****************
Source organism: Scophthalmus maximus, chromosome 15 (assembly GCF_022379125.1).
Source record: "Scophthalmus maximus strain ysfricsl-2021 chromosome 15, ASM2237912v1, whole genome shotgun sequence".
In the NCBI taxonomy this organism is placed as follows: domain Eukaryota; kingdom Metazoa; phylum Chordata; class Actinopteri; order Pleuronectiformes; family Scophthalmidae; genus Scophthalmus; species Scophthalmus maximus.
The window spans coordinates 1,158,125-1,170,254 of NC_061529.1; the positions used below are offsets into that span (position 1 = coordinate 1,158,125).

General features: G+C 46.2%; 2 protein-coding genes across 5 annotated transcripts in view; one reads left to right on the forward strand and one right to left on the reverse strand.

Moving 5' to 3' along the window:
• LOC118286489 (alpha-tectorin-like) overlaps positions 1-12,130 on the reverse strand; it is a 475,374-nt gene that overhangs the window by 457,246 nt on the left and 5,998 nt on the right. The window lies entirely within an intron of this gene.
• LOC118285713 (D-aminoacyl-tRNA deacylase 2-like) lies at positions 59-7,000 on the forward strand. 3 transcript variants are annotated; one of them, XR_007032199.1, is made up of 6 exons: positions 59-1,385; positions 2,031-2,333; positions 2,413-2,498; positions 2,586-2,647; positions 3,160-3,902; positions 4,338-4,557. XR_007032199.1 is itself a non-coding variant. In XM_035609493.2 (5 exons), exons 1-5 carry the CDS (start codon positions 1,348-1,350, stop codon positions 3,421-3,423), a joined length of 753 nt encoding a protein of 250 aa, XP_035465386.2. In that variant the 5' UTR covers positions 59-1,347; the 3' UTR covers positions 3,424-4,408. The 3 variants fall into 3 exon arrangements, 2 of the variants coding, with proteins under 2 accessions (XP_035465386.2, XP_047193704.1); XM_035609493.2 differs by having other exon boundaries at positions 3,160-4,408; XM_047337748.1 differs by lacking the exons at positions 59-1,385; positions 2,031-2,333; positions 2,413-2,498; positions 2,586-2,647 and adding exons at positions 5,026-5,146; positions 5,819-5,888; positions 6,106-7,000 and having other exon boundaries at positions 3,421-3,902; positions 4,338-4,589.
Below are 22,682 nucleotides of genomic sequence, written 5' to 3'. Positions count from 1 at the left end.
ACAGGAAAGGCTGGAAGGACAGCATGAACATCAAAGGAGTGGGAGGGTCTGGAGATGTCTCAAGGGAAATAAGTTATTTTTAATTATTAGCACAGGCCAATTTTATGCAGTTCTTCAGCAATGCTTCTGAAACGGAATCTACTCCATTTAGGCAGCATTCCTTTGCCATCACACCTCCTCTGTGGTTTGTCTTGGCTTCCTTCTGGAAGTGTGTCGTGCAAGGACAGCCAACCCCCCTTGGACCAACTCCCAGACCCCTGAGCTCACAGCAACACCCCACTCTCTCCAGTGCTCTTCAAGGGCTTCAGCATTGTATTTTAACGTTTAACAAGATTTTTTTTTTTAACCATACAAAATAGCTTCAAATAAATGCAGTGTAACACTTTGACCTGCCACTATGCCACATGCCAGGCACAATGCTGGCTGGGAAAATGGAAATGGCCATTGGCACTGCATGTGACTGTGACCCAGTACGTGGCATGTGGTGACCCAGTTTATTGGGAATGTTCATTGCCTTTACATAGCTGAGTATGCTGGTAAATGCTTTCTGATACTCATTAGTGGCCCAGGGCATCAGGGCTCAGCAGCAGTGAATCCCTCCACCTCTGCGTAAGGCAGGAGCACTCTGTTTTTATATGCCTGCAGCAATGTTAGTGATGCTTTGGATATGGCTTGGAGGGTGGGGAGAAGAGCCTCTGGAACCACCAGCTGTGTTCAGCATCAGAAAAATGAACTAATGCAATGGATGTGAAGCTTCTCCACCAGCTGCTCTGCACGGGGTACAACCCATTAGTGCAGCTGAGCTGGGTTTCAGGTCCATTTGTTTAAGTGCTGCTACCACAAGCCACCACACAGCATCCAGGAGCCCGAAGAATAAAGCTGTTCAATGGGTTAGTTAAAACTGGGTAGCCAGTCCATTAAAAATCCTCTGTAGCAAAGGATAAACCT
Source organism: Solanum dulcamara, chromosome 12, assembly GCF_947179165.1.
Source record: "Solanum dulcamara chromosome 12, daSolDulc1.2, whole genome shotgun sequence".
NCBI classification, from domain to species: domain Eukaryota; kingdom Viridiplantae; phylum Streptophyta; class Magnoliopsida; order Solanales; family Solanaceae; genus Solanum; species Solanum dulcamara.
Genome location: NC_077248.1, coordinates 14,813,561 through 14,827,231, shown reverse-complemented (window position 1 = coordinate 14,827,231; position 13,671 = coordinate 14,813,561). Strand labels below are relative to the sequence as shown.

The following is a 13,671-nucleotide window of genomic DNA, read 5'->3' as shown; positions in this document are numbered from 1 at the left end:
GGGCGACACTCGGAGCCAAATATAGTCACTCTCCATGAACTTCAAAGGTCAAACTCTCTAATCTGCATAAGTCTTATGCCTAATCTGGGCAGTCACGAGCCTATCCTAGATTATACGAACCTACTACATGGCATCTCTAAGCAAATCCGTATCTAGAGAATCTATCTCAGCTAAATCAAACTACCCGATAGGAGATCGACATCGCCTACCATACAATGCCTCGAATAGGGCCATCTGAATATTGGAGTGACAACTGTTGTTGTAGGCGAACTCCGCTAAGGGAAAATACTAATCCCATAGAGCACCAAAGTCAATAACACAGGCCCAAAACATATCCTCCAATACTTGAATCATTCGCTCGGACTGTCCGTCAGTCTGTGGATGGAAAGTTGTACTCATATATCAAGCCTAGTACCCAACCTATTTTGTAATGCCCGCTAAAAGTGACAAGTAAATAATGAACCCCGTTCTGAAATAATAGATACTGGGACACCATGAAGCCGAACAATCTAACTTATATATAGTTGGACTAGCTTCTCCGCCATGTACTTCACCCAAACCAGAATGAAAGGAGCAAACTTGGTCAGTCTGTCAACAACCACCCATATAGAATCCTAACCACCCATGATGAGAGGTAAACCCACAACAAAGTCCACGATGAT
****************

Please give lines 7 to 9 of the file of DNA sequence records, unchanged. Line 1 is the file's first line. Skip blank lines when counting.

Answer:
• LOC118286489 (alpha-tectorin-like) overlaps positions 1-12,130 on the reverse strand; it is a 475,374-nt gene that overhangs the window by 457,246 nt on the left and 5,998 nt on the right. The window lies entirely within an intron of this gene.
• LOC118285713 (D-aminoacyl-tRNA deacylase 2-like) lies at positions 59-7,000 on the forward strand. 3 transcript variants are annotated; one of them, XR_007032199.1, is made up of 6 exons: positions 59-1,385; positions 2,031-2,333; positions 2,413-2,498; positions 2,586-2,647; positions 3,160-3,902; positions 4,338-4,557. XR_007032199.1 is itself a non-coding variant. In XM_035609493.2 (5 exons), exons 1-5 carry the CDS (start codon positions 1,348-1,350, stop codon positions 3,421-3,423), a joined length of 753 nt encoding a protein of 250 aa, XP_035465386.2. In that variant the 5' UTR covers positions 59-1,347; the 3' UTR covers positions 3,424-4,408. The 3 variants fall into 3 exon arrangements, 2 of the variants coding, with proteins under 2 accessions (XP_035465386.2, XP_047193704.1); XM_035609493.2 differs by having other exon boundaries at positions 3,160-4,408; XM_047337748.1 differs by lacking the exons at positions 59-1,385; positions 2,031-2,333; positions 2,413-2,498; positions 2,586-2,647 and adding exons at positions 5,026-5,146; positions 5,819-5,888; positions 6,106-7,000 and having other exon boundaries at positions 3,421-3,902; positions 4,338-4,589.
Below are 22,682 nucleotides of genomic sequence, written 5' to 3'. Positions count from 1 at the left end.